Special economic zones (SEZs) are another instrument that has proven successful in Asian states and has been emulated worldwide over the years. But a comprehensive review is still missing, and, apart from success stories in China and Mauritius, anecdotal evidence and country studies are inconclusive about the optimal conditions for the success of SEZs in terms of increasing countries’ exports and economic growth. In particular, SEZs seem to remain relatively secluded from other areas in a country, preventing technology transfer and knowledge spillovers (Belloc & Di Maio, 2012). Interestingly, Amsden (2004) argues that the success of SEZs in Asian states lay elsewhere. There, SEZs came in the form of export-processing zones or free trade enclaves, enabling participating firms to acquire their imported IISD REPORT JUNE 2013 2013 The International Institute for Sustainable Development © Industrial Policy for a Green Economy inputs duty-free in exchange for an obligation to export all their output. These special economic zones did not directly create either backward or forward linkages with domestic industry, nor did they substantially facilitate technology transfer in an immediate way. But they managed to create employment, and rising wages ultimately helped create a domestic market for other manufactures.

Finally, export promotion agencies are becoming more and more popular across the world. In fact, the number of export promotion agencies has increased by a factor of three over the last 20 years (Lederman, Olarreaga & Payton., 2010). Generally, it does appear that export promotion agencies have a positive effect on countries’ exports. Kang (2011) argues that the activities of the Korean Trade Promotion Corporation have been critical to the country’s export development. He estimates that each increase of 10 per cent in the budget of its overseas offices leads to increased Korean exports on a magnitude of 2.45 to 6.34 per cent. Using a larger set of data from several countries, Lederman et al. (2010) estimate a $40 increase in exports for each $1 of export promotion by the median export promotion agency.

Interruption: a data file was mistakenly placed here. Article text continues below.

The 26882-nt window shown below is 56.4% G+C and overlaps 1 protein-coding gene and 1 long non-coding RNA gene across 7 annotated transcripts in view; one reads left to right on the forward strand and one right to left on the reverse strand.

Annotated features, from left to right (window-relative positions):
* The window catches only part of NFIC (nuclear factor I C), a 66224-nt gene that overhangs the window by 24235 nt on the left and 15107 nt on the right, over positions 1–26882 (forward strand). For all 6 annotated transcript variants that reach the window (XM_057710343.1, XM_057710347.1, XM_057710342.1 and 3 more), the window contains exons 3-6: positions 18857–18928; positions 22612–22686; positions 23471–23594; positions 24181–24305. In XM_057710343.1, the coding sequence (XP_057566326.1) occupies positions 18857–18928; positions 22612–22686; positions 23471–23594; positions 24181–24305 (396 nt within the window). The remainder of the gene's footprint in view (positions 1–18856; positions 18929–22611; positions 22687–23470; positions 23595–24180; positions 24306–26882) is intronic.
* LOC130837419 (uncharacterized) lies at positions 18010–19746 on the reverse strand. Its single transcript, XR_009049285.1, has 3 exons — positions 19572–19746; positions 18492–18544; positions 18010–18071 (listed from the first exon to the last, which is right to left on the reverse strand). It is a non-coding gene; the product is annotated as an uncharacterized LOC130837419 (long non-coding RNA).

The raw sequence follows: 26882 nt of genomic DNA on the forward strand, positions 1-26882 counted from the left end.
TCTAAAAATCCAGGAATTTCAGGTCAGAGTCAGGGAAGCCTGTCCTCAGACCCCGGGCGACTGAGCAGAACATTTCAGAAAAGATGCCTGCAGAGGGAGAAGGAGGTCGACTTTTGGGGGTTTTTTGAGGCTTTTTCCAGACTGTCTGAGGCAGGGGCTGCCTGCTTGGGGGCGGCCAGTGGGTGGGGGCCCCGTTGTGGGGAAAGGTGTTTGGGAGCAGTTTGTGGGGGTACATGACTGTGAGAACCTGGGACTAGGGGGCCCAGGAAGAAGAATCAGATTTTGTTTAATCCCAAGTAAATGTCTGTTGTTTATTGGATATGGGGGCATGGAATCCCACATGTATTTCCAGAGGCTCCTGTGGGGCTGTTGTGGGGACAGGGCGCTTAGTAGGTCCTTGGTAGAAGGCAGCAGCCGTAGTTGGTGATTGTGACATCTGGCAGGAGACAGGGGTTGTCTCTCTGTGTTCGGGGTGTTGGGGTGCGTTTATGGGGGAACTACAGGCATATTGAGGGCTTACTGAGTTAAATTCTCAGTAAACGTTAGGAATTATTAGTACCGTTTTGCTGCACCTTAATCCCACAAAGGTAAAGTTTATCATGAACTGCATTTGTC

Volpe Martincus, Estevadeordal, Gallo and Luna (2010) find evidence that the presence of offices of export promotion agencies abroad favours an increase in the number of differentiated goods being exported, whereas a larger number of diplomatic representations in the importer countries seems to be associated with exports of a larger number of homogeneous goods. Lastly, Volpe Martincus and Carballo (2010) confirm these effects and show that export promotion benefits accrue asymmetrically to smaller firms that are suspected to suffer from more severe informational impediments. Also, small firms contribute a disproportionate share of major innovations. In line with the findings on learning-by-doing and learning-by-exporting, small firms’ contribution to innovation has been found to be greatest in immature industries (Acs & Audretsch, 1990). Moreover, young firms are the main driver of job creation (Davis et al., 2008), providing an additional rationale for targeting support towards these businesses.

Foreign Direct Investment Policies to attract FDI have been widespread in both developed and developing countries. Governments have usually sought to attract such investments by tilting incentives toward foreign investors, such as by offering tax holidays, tariff exemptions or subsidies for infrastructure. Empirical evidence generally confirms a link between FDI and sectoral growth, but again it is very difficult to draw conclusions concerning the direction of causality: while FDI might induce growth of a certain sector, promising growth prospects of a sector might also induce FDI inflow (Harrison & RodríguezClare, 2009). Rather than looking at whether FDI promotes sectoral or economy-wide growth, most pertinent research has therefore focused on whether FDI increases firm productivity, be it within or across industries. Here, most researchers have found that firms with foreign equity participation display higher output, higher output per worker, or higher levels of total factor productivity, making a strong case for policies promoting joint ventures, as exemplified by China (Harrison & Rodríguez-Clare, 2009).

Using econometric techniques that rule out the possibility that foreign firms tend to acquire the most productive domestic enterprises, studies have been able to conclude that, indeed, foreign equity infusion does confer productivity benefits to domestic firms (see, for example, Matthias & Javorcik, 2009). However, there is little evidence for the existence of horizontal spillovers, the extent to which foreign ownership benefits indigenous firms in the same industry.